Thursday: Avast ye matey. Swab the poop deck. Pirates love astronomy. In fact, the term “poop” in poop deck comes from the French word for stern (poupe) which comes for the Latin word Puppis. Puppis is a constellation that represents the raised stern deck of Argo Navis, the ship used by Jason and the Argonauts in Greek mythology. Argo Nevis was an ancient constellation that is now divided between the constellations Puppis, Vela and Carina. The top of Puppis is about a fist and a half to the left of the bright star Sirius in the south-southwest sky at 9 p.m. Rho Puppis, one of the brightest stars in the constellation, is about one and a half fists above the south-southwest horizon at this time.
Friday: Winter must be over because the winter constellations are becoming less visible. Orion is setting in the west starting at about 9 p.m. At this time, Orion’s belt is a little more than half a fist above the west horizon and Betelgeuse is nearly two fists above the west horizon. By mid-May, Orion will be lost in the glare of the Sun.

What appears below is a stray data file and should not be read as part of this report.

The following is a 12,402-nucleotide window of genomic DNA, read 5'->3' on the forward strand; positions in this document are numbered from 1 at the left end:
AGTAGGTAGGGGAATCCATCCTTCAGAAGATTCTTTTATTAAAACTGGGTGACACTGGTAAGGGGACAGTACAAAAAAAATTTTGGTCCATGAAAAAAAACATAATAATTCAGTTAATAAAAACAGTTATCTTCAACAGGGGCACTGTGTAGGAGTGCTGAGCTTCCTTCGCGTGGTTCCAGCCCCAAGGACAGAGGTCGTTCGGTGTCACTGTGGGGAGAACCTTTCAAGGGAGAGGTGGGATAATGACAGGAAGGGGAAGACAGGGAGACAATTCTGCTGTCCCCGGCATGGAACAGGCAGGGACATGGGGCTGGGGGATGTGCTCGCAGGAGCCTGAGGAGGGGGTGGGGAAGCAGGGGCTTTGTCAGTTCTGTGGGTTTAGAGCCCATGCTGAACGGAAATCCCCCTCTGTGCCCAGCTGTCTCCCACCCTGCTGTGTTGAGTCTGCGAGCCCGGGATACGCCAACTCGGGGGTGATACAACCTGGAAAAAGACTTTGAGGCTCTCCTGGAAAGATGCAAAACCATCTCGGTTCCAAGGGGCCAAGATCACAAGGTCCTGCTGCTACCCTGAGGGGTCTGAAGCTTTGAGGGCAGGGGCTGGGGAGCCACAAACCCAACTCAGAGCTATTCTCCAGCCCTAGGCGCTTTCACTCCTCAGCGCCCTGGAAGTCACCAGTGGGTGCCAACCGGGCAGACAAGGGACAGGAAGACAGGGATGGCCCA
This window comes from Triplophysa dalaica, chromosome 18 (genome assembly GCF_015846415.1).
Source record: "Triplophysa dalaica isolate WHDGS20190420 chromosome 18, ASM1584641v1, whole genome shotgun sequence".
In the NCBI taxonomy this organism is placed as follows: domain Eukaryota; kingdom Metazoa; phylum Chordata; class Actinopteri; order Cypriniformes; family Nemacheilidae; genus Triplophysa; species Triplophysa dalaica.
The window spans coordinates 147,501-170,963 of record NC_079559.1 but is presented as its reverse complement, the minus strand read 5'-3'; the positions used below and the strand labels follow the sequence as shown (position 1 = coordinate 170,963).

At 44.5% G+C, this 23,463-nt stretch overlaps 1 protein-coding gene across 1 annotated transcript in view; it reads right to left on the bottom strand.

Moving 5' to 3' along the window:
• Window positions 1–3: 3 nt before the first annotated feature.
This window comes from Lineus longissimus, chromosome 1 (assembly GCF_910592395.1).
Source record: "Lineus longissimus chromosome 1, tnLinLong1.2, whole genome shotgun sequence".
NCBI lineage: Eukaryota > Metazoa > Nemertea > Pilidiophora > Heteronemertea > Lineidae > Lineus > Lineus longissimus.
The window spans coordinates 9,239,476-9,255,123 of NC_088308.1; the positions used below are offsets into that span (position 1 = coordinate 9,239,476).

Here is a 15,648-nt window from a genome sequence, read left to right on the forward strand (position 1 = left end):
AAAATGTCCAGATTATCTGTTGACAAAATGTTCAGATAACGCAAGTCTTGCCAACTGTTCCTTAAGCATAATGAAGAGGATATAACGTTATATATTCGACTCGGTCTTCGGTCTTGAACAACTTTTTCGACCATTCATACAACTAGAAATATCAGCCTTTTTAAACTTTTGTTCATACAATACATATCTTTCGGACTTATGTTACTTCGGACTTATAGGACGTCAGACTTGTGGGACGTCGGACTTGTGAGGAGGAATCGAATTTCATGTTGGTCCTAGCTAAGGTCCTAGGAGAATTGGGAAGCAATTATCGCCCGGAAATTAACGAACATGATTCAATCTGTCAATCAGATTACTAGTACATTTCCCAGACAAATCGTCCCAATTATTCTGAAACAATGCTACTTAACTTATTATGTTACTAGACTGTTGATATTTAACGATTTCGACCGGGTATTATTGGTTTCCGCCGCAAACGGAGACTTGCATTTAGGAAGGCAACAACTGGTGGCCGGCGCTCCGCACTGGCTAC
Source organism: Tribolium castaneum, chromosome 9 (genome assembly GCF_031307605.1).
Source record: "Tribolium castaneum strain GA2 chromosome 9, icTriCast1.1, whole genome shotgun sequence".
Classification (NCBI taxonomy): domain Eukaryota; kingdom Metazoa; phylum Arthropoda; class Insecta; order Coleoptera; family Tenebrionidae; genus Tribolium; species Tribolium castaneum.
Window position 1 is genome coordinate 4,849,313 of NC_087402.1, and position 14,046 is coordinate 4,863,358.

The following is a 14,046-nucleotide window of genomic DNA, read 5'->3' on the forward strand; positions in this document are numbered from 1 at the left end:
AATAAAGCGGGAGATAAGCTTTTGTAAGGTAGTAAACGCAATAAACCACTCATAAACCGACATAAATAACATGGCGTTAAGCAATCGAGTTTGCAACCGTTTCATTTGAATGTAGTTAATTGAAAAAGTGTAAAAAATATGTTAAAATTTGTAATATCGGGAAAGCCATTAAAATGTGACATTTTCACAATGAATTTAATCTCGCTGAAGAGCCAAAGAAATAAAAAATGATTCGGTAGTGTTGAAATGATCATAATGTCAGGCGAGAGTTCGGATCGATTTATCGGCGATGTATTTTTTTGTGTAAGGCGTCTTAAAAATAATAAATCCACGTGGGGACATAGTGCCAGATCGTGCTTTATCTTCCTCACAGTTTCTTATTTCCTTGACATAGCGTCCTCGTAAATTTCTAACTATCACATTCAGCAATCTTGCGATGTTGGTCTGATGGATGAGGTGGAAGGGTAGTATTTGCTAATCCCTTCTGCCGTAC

Wednesday, April 15, 2015
Saturday: Venus is two and a half fists held upright and at arm’s length above the west horizon at 9 p.m.
Sunday: Tonight at 8 p.m., listen to an Eminem song. Next, eat some M & M candies. Finally, look one fist above the west horizon to see the Moon and Mars and Mercury side by side. Mars is less than a half a fist to the right of the Moon and Mercury is a half fist to the lower right of Mars. That’s right. Watch the sky’s own M and M and M while eating M & Ms while listening to Eminem. You’ll have a great time or my name’s not (what?). My name’s not (who?). My name’s not… Slim Shady.
Monday: Sirius, the brightest star in the night sky, is dipping lower and lower. (Do you like how I used the word “dipping”? Big Dipper. Get it? Never mind.) It is only a half a fist above the west-southwest horizon at 10 p.m.
Tuesday: Its two small moons, Phobos and Deimos, are not visible in typical backyard telescopes. But they are an interesting study. The prevailing view among most astronomers is that they are captured asteroids. That makes sense given Mars’ proximity to the asteroid belt. But resent findings by European astronomers indicate that Phobos is very porous and made of material similar to the surface of Mars. This implies that Phobos may consist of chunks of Martian debris that was blasted off by numerous impacts and gravitationally bound together. Unfortunately, the Russian Phobos-Grunt probe launched late 2011 to collect material from Phobos crashed to Earth after malfunctioning. For more information about this new model of Phobos’ formation, go to http://goo.gl/8sw3rM.